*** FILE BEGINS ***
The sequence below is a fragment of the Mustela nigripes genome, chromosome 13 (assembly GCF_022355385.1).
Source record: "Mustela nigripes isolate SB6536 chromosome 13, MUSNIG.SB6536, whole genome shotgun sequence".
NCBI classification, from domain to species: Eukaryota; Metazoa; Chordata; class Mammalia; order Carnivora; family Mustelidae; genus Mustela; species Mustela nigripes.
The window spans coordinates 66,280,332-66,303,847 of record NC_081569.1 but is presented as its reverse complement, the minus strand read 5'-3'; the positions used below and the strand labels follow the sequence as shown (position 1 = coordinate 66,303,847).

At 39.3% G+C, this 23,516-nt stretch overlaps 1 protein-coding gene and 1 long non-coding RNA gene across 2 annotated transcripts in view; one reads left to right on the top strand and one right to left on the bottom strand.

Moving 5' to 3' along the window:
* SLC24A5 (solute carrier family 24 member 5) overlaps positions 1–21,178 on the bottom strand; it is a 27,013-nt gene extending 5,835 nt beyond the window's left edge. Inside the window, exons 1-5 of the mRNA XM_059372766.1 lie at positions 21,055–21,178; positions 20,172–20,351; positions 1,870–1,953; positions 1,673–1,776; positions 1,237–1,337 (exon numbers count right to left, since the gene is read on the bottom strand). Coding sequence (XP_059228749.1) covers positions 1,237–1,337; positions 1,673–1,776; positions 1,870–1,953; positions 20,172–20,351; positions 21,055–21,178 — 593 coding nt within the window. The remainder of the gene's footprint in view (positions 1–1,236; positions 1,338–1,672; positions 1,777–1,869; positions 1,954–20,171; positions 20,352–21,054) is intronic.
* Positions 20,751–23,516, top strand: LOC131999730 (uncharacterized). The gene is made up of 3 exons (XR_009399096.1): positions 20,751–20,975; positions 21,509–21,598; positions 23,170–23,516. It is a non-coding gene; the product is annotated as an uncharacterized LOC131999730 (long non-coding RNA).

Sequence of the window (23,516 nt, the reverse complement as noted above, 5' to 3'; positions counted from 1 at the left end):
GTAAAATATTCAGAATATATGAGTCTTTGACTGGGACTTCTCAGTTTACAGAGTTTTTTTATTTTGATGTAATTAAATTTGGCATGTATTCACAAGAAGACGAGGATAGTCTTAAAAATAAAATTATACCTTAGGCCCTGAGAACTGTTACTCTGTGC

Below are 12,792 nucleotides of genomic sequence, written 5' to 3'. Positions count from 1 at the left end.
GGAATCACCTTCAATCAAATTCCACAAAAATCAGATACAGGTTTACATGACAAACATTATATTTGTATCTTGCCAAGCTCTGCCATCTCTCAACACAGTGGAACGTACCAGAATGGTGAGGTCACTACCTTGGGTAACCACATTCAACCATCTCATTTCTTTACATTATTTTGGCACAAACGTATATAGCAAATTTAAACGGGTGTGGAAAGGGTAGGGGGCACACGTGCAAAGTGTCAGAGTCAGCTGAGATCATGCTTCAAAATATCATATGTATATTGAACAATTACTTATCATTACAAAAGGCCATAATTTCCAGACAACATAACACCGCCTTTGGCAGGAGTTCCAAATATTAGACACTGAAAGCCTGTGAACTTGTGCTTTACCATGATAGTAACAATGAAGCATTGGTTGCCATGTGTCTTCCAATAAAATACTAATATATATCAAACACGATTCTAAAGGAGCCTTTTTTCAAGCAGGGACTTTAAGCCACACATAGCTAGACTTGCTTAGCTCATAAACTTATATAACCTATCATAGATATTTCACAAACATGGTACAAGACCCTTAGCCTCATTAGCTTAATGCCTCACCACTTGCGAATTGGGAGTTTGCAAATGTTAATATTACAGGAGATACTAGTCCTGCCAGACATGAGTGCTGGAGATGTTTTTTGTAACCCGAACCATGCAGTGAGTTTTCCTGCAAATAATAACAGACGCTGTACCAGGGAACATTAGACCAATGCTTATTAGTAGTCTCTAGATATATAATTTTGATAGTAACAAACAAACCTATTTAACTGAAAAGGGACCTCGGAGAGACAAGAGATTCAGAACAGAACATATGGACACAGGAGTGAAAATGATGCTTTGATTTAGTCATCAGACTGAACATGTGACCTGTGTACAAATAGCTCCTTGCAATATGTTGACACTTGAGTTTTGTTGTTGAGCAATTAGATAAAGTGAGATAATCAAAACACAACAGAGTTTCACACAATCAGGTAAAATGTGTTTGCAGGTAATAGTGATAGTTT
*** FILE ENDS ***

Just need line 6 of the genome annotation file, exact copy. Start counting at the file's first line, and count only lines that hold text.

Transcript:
Moving 5' to 3' along the window: